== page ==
In Ephesians 4, verses 25 through 32, Paul gives you a list of behaviors that he tells the Ephesians that they ought to be practicing. Now here's the thing. He's describing Christian behavior. Here's the thing.

On the surface, there's nothing particularly remarkable about the list. In fact, take a look at it real quick. Verse 25, he tells you to tell the truth to each other. Verse 26, he tells you to don't steal and to get a job. Verse 28, he tells you not to lose your temper. Verse 32, he tells you to be kind. Just about every religion in the world tells you those things.

So a lot of people see that kind of thing and they're like, see? All religions basically are the same. I mean, the point of all of them is be good.

It doesn't matter what brand name you use, it's the same product. And some of you have thought this. You're like, if the point of religion is to turn bad people into good people, well, this Hindu guy I know is like one of the nicest guys I've ever known. He already does all these things. So why do I need to tell him to become a Christian? Well, I know a Muslim and he believes and practices these things. Even an atheist.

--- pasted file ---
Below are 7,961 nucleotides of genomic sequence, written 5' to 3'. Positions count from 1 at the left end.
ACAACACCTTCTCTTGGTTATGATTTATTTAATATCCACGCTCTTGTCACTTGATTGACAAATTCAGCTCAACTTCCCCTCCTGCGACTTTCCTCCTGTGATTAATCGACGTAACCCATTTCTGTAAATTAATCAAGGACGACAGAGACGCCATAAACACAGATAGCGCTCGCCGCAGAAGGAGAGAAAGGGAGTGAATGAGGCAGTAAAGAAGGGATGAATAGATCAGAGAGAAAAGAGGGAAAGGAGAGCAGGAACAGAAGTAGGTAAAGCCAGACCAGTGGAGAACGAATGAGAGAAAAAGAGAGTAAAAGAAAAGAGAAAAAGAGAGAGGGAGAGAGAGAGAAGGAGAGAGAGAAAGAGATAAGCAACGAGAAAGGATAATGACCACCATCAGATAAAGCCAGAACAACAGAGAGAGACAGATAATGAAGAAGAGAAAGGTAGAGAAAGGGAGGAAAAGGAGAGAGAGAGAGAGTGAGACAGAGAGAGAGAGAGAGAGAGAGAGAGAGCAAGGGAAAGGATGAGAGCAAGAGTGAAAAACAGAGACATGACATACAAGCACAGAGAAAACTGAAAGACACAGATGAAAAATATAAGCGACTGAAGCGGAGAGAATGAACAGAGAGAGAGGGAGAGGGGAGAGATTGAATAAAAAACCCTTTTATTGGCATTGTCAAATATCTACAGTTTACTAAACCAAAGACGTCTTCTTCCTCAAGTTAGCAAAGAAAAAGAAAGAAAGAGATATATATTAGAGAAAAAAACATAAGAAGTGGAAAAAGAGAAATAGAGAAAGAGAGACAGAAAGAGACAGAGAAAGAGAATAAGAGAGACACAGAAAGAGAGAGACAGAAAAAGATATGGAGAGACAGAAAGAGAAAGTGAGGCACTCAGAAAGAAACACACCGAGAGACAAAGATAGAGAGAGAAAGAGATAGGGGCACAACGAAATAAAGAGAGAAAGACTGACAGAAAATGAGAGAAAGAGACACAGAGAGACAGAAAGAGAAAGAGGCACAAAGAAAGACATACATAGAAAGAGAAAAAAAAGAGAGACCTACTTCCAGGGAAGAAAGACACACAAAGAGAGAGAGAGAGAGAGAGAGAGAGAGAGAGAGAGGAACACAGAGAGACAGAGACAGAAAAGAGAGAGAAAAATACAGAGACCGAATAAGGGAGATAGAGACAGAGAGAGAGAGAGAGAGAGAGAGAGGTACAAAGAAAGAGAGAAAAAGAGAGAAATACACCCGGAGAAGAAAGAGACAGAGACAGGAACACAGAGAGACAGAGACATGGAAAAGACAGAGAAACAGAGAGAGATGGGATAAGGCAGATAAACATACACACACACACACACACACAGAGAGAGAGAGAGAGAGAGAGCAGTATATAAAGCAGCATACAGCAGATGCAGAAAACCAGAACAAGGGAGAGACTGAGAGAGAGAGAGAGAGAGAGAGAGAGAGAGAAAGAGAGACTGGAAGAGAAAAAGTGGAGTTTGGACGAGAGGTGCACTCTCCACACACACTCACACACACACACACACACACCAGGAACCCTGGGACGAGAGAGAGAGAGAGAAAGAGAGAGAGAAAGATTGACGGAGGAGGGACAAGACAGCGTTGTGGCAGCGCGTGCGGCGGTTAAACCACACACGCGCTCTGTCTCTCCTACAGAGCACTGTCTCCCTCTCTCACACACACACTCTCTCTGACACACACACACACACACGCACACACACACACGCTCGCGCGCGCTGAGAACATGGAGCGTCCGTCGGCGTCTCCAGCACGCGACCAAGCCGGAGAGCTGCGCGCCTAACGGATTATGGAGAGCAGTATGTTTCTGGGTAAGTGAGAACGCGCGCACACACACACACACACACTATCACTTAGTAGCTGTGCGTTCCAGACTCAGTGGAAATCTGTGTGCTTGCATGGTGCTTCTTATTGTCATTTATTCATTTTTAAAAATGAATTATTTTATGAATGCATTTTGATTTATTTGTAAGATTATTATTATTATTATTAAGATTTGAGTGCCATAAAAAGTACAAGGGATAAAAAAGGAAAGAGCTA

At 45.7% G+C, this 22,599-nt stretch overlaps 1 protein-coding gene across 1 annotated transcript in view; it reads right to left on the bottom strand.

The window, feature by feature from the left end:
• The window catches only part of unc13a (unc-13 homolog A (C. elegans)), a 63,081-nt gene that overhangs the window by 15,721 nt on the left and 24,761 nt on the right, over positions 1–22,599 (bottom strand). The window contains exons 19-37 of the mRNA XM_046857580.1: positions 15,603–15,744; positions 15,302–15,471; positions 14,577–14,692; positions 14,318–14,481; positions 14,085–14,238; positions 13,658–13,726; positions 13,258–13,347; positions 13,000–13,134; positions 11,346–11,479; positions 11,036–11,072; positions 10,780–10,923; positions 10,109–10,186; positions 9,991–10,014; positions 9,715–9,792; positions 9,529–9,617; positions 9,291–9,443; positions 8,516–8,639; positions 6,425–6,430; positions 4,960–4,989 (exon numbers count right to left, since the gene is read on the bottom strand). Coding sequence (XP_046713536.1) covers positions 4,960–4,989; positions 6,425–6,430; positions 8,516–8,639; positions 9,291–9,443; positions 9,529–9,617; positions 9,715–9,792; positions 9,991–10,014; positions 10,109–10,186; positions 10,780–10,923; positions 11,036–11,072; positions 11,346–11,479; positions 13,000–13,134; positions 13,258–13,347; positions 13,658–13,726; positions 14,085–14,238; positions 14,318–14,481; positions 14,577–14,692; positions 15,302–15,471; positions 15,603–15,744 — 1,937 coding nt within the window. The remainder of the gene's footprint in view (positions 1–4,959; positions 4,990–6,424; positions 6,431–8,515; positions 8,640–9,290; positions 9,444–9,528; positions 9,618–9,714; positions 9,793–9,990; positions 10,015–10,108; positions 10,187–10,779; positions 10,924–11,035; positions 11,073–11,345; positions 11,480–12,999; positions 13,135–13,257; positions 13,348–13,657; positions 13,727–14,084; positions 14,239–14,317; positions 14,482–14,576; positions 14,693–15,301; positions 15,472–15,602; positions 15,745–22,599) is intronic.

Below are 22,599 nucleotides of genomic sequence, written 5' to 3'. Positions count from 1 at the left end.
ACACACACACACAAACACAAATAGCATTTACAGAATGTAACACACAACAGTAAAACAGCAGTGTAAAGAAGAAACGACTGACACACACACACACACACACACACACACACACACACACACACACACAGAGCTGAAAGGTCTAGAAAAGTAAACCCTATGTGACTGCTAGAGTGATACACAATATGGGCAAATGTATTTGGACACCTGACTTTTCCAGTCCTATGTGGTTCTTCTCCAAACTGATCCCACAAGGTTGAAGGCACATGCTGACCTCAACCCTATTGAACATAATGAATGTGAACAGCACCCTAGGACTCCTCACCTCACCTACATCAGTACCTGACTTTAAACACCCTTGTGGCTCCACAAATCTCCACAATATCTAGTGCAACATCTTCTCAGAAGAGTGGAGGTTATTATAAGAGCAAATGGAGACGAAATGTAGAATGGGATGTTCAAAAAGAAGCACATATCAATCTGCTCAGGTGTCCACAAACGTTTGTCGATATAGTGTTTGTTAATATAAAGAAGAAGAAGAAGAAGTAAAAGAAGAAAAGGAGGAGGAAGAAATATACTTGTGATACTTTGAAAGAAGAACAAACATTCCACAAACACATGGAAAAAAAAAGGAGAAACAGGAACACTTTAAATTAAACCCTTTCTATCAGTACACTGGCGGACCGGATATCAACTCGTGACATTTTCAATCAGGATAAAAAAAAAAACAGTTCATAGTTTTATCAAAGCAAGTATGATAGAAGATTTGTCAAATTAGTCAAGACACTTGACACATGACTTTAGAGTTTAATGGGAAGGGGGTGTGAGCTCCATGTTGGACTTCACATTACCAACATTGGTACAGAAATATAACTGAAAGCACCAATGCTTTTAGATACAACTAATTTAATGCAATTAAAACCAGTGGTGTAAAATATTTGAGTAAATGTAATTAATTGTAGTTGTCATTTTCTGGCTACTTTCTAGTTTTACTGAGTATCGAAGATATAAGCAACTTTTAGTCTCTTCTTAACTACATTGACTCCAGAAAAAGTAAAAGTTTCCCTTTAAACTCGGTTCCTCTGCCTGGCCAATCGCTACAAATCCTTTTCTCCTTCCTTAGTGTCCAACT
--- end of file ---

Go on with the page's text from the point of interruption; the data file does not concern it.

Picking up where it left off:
And he's good like this, so they're already good. So what's the point? Here's the question then I want us to consider. Is there anything distinctive about Christian moral teaching?

Or is it really all the same? I want to try and show you that there is something distinctive, something that is fundamentally different than what is put forward everywhere else. To do that, we're going to rewind eight verses and go back to verse 17. Paul is going to give you an eight verse theology lesson before he mentions these ways for you to behave.